The first disc shaped records were produced in 1892 when Emile Berliner began producing the first gramophones. In 1906, Reginald Fesseden made the first audio radio transmission, playing a record of a contralto singer performing Hendel's Largo. Thus began Radio's long association with music.
Although music and radio were a natural combination, playing records on the air did not catch on right away, for a number of reasons. From the beginning of commercial broadcasting, the networks and most affiliates and independent stations kept an orchestra on staff to provide music on the air.
Early phonograph records were notoriously fragile, and recording artists were hesitant to allow their records to be played over the air, feeling that no one would want to buy their records if they could hear them on the air. The networks made it policy not to use recorded material unless it was absolutely necessary, and the FCC gave licensing preference to stations which promised to not play recordings during their first three years on the air.
American listeners had their ears glued to their radios during the mid-1930s, hoping to hear news of the Lindberg kidnapping. While his audience was awaiting the next development in the case, radio announcer Martin Block began playing records between comment, giving audiences the impression that he was broadcasting from a ballroom. The concept was a hit, and soon listeners were enjoying the nation's top dance bands on The Make Believe Ballroom. In describing the effort, commentator Walter Winchell combined the shape of the records, a disc, with slang for a machine operator, a jockey, coining the term disc jockey.
DJ programs were a staple of the Armed Forces Radio Network. The popular variety programs, such as Mail Call, Command Performance, GI Journal and others were recorded in Hollywood and sent to the various theaters of the War on record discs. The local AFRN stations would also broadcast records as a cheap and easy way to provide the troops with a variety of different musical styles.
In the post War years, the big networks slowed their production of original radio programing in favor of television. This left local broadcasters with air time to fill, and records were an easy answer. Many disc jockeys were allowed to expose audiences to their personal taste in music, and this gave a growing youth culture their first taste of Rock and Roll.
Rock and Roll, youth, and DJ's with minimal supervision from station management was a combination built for rebellion. Young people were allowed the freedom to make their own listening choices while their parents monopolized the TV set, and DJ's were able to build a loyal fan-base. In some cases the DJ became a bigger hit than the station or even the music they played.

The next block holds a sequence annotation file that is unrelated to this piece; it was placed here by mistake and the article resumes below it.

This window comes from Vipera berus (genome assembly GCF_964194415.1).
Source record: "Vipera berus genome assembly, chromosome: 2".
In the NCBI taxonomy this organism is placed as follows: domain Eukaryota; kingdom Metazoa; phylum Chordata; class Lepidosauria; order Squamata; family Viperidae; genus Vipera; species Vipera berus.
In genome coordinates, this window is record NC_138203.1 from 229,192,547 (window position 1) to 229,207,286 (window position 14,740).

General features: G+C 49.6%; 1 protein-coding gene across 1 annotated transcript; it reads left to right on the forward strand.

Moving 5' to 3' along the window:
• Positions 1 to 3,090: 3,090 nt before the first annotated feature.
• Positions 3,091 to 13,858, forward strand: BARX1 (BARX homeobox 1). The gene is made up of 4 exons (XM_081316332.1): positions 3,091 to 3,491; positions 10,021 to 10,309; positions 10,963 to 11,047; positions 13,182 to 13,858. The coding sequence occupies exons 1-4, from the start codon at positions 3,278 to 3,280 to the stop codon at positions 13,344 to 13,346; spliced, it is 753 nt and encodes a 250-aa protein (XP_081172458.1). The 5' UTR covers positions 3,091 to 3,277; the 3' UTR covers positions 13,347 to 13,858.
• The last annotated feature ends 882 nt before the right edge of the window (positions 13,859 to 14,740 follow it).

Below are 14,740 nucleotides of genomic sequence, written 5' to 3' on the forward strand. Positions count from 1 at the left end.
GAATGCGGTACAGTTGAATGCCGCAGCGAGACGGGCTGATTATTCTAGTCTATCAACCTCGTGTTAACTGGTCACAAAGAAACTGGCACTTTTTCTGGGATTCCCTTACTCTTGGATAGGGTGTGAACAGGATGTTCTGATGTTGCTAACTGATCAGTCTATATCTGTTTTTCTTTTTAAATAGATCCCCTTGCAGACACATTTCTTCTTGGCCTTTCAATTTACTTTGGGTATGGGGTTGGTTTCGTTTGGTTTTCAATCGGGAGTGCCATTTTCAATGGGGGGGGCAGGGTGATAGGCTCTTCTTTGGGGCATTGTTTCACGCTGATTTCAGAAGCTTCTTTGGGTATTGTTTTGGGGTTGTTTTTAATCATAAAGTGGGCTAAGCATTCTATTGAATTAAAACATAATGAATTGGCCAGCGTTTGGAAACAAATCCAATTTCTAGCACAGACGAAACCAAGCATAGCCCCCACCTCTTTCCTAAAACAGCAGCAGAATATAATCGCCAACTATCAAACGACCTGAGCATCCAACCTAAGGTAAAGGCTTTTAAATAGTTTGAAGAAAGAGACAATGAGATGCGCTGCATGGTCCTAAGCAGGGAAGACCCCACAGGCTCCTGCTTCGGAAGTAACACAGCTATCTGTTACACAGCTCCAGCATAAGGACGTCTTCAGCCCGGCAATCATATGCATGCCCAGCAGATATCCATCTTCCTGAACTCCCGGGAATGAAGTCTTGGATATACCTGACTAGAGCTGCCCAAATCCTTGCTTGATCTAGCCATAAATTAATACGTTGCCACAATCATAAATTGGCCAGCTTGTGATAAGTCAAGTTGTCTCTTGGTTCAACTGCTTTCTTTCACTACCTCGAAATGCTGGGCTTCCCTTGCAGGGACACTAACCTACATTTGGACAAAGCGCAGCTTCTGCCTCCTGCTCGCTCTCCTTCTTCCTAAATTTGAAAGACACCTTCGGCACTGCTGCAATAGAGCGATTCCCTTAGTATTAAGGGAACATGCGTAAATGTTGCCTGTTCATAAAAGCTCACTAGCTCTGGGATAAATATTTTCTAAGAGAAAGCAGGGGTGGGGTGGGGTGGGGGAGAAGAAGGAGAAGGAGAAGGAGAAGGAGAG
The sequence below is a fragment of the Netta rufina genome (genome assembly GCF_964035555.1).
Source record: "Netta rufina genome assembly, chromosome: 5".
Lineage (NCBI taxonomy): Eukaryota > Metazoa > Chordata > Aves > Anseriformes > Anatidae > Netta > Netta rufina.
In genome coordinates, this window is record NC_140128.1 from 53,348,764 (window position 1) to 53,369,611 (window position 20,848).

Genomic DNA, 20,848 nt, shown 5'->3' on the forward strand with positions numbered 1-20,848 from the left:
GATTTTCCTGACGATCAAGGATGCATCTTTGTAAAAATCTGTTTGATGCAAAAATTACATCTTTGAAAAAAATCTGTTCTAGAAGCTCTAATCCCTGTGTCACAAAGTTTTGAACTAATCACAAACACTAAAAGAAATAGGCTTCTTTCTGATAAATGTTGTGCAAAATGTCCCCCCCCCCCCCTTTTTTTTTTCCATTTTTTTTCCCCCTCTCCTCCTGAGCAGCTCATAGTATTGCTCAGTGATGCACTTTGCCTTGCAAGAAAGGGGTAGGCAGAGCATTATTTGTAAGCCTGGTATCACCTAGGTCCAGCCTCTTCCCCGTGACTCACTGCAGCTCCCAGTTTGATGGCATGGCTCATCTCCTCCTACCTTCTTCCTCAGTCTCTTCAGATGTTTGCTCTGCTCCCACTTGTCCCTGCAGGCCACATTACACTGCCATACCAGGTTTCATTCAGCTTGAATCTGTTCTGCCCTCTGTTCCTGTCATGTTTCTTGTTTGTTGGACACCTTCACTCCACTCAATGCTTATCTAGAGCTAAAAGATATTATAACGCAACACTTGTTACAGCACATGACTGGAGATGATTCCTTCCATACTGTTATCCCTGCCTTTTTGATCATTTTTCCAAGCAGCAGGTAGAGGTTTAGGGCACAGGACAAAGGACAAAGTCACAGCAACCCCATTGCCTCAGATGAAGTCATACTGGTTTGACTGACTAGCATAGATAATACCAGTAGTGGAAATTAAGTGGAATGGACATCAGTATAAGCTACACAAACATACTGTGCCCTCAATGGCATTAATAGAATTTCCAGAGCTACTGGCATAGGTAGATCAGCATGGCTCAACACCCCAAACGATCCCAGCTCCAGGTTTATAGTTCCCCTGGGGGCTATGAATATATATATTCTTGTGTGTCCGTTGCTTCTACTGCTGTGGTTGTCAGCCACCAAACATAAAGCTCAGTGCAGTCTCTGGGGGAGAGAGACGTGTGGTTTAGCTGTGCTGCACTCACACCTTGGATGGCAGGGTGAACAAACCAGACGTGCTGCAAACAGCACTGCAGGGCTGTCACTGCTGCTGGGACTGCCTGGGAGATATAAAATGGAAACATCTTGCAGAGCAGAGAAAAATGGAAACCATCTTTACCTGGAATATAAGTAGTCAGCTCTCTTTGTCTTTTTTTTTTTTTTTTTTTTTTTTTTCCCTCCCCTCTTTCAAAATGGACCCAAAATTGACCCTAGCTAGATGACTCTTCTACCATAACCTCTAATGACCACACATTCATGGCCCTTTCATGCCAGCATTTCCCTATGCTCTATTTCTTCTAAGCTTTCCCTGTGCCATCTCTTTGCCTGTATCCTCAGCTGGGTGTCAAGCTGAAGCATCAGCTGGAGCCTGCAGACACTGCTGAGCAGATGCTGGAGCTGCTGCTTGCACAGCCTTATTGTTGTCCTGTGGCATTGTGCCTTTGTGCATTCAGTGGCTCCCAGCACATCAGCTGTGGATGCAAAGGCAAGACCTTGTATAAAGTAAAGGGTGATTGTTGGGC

Allen Freed is called “the Father of Rock and Roll” for his role in popularizing music played by African American artists. Because they worked on local stations, DJ's were often local celebrities.Some would travel as their reputations built, moving up from small town stations to bigger markets. Jack Armstrong and “The Real Don Steele” have left us with air checks from stations in several cities.
Some DJ's built a national reputation, or perhaps national notoriety, broadcasting their music and personalities from the “Border Blaster” stations in Mexico. Wolfman Jack began broadcasting Rock and Roll and using hipster slang, creating a persona that imitated Alan Freed's “Moondoggy”. The Wolfman's big break came in 1963, when he was hired to DJ for XERF-AM, a station powerful enough to be heard all across North America, and at night, as far as Europe and the Soviet Union.
This collection includes early DJ old time radio shows from the golden age of radio like Alan Freed, Bob Crane, Chet McDowell, Don Imus, George "Hound Dog" Lorenz, Jack Armstrong, Robert Morgan, The Greaserman, The Real Don Steele, William Roscoe, Wolfman Jack and many more.
See also: Airchecks from Great Radio Stations, Vintage Airchecks from Great Radio Stations, Alan Freed Rock n Roll Dance Party, and Alan Freed.